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Anger, fear in Poland after re-election of president who said LGBT 'ideology' worse than communism

Some LGBT people in Poland say they are angry and afraid after a weekend election that handed a second term to a conservative president who ran a campaign depicting the LGBT rights movement as an “ideology” worse than communism.

Incumbent President Andrzej Duda flashes a victory sign in Pultusk, Poland. Source: Associated Press

President Andrzej Duda said at one campaign rally that the LGBT rights movement is more dangerous than communism and that "LGBT is not people, it's an ideology."

That triggered street and online protests.

"To me, it was so humiliating. Like in 2020, I have to say I am human? It's horrible," said Mariusz Kurc, the editor of Poland's only LGBT magazine, Replika.

Kurc said he felt anger at what he saw as people's indifference and "pure fear," with his biggest worry being that "we will go the Russian route."

Romana Dybalska, a 37-year-old Warsaw resident in a same-sex relationship, said she found it "sad and frightening" that voters seemingly backed Duda on his statements.

She is now considering following other gay and lesbian Poles who have already left the country.

The election result was dispiriting for liberals in Europe who are keen to halt what they consider the threat of populism and nationalism.

Duda's campaign focused on defending traditional family values in the predominantly Catholic nation of 38 million people, and on preserving social spending policies.

The Organisation for Security and Cooperation in Europe, which monitored the election, said that “the incumbent’s campaign and coverage by the public broadcaster were marked by homophobic, xenophobic and anti-Semitic rhetoric.”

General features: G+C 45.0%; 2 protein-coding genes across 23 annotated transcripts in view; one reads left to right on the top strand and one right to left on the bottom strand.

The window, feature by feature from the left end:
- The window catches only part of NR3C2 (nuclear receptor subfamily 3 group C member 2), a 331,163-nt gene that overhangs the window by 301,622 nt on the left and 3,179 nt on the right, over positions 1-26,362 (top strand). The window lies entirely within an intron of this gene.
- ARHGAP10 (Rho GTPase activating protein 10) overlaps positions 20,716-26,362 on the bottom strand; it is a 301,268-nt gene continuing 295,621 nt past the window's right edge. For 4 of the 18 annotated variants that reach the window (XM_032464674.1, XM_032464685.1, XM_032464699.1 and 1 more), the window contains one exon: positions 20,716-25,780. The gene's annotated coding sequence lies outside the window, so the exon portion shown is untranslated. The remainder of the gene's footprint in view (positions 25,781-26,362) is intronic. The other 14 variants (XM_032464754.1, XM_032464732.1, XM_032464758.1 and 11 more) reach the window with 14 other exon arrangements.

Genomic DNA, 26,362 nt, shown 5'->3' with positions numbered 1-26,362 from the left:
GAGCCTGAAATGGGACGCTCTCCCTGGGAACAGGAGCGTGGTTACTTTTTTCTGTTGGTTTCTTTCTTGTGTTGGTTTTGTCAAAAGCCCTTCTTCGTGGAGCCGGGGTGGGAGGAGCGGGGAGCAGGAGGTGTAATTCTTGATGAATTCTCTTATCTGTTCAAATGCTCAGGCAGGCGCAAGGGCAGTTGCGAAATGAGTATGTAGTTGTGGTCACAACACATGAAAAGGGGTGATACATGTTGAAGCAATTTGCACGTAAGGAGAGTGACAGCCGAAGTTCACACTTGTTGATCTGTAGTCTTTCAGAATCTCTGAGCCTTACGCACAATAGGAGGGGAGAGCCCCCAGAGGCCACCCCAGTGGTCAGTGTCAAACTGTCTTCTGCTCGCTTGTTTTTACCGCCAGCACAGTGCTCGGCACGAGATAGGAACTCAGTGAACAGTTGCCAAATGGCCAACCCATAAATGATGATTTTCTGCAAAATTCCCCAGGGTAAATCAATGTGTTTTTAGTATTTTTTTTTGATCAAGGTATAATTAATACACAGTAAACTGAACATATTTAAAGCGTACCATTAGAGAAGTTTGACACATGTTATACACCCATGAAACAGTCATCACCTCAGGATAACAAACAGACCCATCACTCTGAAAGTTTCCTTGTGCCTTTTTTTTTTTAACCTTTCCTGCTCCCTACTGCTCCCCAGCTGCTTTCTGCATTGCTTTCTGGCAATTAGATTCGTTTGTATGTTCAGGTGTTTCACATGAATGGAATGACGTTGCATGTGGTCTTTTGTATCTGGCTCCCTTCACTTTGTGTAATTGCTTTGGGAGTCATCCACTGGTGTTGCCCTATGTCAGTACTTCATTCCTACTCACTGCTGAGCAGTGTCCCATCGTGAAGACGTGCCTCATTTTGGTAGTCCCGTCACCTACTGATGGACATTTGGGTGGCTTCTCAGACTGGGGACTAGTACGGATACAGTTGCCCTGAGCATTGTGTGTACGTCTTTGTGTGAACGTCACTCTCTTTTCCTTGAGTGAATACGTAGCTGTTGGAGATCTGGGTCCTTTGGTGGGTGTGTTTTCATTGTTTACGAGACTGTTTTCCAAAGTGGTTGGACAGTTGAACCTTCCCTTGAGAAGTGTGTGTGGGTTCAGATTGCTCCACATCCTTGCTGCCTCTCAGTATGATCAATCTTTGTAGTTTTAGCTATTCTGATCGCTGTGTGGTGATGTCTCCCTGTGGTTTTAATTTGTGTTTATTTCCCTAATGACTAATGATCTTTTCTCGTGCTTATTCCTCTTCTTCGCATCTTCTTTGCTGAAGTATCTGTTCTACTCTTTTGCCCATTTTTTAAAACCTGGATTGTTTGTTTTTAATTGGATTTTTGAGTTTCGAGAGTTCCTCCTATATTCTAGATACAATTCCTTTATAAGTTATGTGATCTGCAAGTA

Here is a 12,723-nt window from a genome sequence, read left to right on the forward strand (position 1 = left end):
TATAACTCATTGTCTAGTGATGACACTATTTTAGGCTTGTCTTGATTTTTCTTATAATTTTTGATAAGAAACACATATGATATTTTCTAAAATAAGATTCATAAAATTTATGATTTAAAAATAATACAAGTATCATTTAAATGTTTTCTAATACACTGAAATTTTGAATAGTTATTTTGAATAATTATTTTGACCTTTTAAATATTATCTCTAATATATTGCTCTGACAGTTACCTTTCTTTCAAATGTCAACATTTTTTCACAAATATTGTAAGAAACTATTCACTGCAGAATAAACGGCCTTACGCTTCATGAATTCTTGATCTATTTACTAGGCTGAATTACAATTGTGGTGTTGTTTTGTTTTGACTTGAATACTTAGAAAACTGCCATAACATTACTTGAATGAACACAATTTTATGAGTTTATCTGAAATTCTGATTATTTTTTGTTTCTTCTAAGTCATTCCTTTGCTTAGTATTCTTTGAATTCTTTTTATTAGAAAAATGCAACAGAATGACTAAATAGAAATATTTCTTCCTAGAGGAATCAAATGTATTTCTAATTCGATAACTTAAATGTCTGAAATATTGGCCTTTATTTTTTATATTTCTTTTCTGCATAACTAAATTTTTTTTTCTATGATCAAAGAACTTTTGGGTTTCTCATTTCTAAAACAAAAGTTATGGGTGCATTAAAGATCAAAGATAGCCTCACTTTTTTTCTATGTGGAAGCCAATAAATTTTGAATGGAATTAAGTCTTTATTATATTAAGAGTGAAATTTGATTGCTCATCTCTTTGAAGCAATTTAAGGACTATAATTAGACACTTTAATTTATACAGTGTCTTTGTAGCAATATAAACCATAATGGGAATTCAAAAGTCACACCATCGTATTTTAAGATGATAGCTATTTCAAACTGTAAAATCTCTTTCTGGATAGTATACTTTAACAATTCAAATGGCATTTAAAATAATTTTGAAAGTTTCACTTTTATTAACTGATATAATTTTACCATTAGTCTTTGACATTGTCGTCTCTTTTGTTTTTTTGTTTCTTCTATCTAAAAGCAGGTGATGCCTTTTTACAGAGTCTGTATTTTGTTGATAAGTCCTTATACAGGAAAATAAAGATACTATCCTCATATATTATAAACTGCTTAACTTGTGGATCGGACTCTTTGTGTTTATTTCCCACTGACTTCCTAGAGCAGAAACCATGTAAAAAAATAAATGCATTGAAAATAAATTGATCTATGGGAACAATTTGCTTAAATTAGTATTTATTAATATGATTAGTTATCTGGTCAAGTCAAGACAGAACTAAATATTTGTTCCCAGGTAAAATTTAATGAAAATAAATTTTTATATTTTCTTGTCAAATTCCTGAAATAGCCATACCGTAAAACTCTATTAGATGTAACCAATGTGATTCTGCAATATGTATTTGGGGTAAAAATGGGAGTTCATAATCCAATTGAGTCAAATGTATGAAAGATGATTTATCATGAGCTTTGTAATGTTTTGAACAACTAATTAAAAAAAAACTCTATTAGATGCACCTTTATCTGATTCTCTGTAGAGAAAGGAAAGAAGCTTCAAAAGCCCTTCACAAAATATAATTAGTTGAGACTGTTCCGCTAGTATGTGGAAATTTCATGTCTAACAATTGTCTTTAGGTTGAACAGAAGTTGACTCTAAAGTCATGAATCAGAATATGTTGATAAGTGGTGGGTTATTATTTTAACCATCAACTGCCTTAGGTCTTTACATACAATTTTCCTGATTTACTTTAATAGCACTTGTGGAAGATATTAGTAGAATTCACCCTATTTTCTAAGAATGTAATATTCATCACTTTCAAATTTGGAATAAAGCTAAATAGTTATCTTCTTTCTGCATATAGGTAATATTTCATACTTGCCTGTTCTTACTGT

In towns and cities in the southeast of the country, many so-called 'LGBT-free' zones have popped up, making LGBT people feeling unwanted and unsafe.

Hubert Sobecki, the head of Love Does Not Exclude, an organisation working for marriage equality, said the situation is dire.

"There's always a price for this kind of narrative, and it's not the politicians who are paying the price, it is us," Sobiecki said.

"We have people committing suicide, we have kids being bullied at school and driven to committing suicide, it's been going on for years."

The right-wing ruling party that backs Duda, Law and Justice, seized on LGBT rights last year ahead of parliamentary elections, which it won.

In that campaign, the party leader, Jaroslaw Kaczynski, called LGBT rights "a foreign threat to Poland's national identity."

Influential Roman Catholic bishops also voiced similar messages, calling LGBT people a "rainbow plague."